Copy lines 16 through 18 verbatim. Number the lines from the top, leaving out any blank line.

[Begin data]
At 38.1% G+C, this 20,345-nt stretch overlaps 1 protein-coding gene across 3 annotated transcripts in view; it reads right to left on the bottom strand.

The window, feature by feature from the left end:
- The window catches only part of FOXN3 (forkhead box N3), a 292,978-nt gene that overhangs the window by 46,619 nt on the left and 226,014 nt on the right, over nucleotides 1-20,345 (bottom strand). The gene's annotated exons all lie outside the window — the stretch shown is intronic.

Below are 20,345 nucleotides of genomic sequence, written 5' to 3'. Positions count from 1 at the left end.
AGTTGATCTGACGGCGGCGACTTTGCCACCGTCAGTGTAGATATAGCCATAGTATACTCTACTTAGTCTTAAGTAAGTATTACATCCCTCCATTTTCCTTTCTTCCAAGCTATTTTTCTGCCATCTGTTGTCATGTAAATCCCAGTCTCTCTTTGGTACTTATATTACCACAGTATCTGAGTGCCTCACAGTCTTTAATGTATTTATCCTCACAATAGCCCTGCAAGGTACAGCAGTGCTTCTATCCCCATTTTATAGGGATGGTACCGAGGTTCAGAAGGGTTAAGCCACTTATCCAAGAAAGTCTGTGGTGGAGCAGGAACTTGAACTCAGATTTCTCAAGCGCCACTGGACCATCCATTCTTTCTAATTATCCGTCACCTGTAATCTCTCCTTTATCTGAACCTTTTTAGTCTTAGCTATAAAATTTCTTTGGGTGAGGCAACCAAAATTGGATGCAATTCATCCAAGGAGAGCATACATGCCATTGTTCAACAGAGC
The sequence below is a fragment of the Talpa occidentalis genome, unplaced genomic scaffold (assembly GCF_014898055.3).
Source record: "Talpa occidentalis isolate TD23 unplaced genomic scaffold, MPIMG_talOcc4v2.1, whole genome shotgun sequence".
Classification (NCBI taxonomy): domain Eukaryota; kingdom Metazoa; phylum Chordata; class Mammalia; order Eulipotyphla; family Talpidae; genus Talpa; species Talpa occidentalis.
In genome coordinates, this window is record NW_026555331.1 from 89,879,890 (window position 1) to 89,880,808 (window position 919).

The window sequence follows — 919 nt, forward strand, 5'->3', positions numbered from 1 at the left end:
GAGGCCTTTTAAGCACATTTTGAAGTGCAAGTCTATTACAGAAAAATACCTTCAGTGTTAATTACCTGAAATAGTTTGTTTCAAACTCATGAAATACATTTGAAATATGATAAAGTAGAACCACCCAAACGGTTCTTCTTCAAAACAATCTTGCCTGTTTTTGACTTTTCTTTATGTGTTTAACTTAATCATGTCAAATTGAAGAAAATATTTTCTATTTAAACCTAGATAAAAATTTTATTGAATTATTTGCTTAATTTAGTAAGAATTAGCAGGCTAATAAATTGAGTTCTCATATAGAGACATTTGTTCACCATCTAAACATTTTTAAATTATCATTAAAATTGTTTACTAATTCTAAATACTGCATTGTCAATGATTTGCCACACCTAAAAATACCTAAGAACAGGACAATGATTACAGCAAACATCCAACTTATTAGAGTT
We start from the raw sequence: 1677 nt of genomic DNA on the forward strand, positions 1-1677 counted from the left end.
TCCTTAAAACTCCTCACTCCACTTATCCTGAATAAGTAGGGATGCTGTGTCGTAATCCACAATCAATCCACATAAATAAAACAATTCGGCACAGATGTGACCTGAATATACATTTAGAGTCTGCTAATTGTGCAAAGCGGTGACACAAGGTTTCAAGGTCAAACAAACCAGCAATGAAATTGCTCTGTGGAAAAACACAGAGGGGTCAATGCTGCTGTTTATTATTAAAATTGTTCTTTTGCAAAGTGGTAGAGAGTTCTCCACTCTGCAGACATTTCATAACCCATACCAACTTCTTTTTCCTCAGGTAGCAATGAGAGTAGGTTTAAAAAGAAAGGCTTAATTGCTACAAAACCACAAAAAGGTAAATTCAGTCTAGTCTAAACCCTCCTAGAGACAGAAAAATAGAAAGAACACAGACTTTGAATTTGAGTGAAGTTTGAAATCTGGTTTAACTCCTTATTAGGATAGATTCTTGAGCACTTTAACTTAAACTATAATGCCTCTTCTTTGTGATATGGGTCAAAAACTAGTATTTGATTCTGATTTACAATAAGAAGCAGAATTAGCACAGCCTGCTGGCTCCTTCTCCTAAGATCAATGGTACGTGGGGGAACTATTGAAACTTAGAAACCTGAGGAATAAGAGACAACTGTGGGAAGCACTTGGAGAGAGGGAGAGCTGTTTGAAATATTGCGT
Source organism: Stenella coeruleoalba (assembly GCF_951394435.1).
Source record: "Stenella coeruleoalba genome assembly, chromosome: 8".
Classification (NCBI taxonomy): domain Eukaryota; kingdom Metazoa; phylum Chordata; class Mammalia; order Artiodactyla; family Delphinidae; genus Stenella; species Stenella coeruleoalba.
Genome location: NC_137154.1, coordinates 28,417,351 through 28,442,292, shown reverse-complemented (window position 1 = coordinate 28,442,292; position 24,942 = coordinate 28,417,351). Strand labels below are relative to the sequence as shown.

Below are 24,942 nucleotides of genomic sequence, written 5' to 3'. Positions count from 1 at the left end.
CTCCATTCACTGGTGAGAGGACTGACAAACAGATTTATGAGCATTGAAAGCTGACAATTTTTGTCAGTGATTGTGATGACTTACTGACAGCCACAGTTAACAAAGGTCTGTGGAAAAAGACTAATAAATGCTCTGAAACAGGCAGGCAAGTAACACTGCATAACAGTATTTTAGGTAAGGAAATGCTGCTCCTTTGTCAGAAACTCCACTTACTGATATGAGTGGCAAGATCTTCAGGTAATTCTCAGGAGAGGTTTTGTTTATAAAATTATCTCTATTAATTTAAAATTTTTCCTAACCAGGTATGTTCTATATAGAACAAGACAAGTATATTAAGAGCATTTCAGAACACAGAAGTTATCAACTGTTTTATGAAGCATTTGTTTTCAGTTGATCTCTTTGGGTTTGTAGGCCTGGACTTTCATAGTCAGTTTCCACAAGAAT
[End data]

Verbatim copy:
Classification (NCBI taxonomy): domain Eukaryota; kingdom Metazoa; phylum Chordata; class Mammalia; order Artiodactyla; family Delphinidae; genus Stenella; species Stenella coeruleoalba.
Genome location: NC_137154.1, coordinates 28,417,351 through 28,442,292, shown reverse-complemented (window position 1 = coordinate 28,442,292; position 24,942 = coordinate 28,417,351). Strand labels below are relative to the sequence as shown.

Below are 24,942 nucleotides of genomic sequence, written 5' to 3'. Positions count from 1 at the left end.